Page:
Figure 2: The typical heart rate intensity distribution of a 2 km rowing race. 24% at low intensity (it takes time for HR to rise), 34% at a moderate intensity (still rising) and 42% at a high intensity.

Comparatively, the intensity distribution of Ironman racing is vastly different, with most of the time being spent in the moderate intensity bandwidth. Figure 3 shows my HR distribution during the Taupo 70.3 event in December 2017. From this, its clear that most of the ~4h race duration is spent at a moderate exercise intensity. To take this a step further, we can look at my race for Ironman New Zealand 2017, where there is even more time spent in the moderate intensity heart rate bandwidth (Figure 4).

Figure 3: Time in Zone 70.3 Taupo bike (top: 2 hr 14 min) and run (bottom: 1 hr 18 min). Bike includes 2% low intensity, 72% moderate intensity and 26% high intensity. Comparatively, running includes 0% at low intensity, 54% at moderate intensity and 46% at high intensity.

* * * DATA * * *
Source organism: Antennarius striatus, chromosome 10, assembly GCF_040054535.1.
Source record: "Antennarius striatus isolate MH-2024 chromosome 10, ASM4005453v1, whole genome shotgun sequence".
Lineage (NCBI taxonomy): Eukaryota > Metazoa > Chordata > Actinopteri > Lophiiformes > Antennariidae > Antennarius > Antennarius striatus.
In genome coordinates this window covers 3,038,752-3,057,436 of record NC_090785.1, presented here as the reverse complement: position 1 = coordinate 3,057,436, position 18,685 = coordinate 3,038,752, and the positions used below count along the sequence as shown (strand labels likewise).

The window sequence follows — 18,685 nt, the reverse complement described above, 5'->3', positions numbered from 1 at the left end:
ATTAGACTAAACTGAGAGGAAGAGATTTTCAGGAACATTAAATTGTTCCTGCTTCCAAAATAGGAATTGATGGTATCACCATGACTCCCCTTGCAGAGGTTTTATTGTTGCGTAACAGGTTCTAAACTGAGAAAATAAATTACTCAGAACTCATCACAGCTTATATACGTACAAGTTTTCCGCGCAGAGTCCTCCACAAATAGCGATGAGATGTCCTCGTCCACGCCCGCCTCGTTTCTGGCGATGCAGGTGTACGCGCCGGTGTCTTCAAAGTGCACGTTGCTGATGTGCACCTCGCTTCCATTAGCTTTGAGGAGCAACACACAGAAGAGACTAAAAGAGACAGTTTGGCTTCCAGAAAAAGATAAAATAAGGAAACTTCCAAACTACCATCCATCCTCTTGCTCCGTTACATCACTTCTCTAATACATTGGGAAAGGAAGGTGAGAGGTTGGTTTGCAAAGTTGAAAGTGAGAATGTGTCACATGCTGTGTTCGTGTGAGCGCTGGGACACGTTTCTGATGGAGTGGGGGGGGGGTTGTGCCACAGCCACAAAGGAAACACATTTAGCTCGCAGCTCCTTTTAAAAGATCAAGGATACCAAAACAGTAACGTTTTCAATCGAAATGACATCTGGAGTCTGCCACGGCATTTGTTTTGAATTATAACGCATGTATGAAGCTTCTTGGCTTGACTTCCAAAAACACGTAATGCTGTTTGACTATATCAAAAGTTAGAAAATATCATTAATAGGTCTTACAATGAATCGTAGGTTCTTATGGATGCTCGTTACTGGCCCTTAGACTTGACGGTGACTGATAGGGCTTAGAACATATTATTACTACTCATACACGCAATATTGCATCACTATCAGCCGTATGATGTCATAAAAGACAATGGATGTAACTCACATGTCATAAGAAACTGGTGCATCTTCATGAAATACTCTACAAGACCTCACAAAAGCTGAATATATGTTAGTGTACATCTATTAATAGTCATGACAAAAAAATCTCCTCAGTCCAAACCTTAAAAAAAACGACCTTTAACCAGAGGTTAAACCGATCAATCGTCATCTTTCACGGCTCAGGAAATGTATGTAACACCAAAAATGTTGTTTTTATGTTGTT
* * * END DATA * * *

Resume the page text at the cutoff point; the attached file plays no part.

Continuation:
When looking at Figures 3 and 4, keep in mind that the moderate intensity training bandwidth is quite large (145-160 b.min-1 cycling and 150-165 b.min-1 running). The Ironman distance mostly happens in the low end of this bracket (average and max HR for bike and run respectively = 145/157 and 151/163 b.min-1) while the 70.3 distance occurs near the top (154/161 and 164/176 b.min-1)

Figure 4: Time in Zone for full ironman (2017 Ironman NZ) bike (top: 4 hr 58 min) and run (bottom: 2 hr 55 min). Bike includes 25% at low intensity, 74% at moderate intensity and 0.2% at high intensity. Comparatively, running includes 4% at low intensity and 96% at moderate intensity and 0% at high intensity.

Pyramidal Model of Training Intensity Distribution

More recently, a number of retrospective studies have put forth another model of TID for cycling, (8) running, (9) and triathlon, (10) termed the “pyramidal” model. Here, most training is still carried out at low intensity, however there are decreasing proportions of threshold and high-intensity training performed. This is a model less discussed that many might not be familiar with. Indeed, we often assume that an athlete who is not polarized in their TID must be in the “threshold” model by default. However, published research has revealed this middle-ground model that we need to appreciate.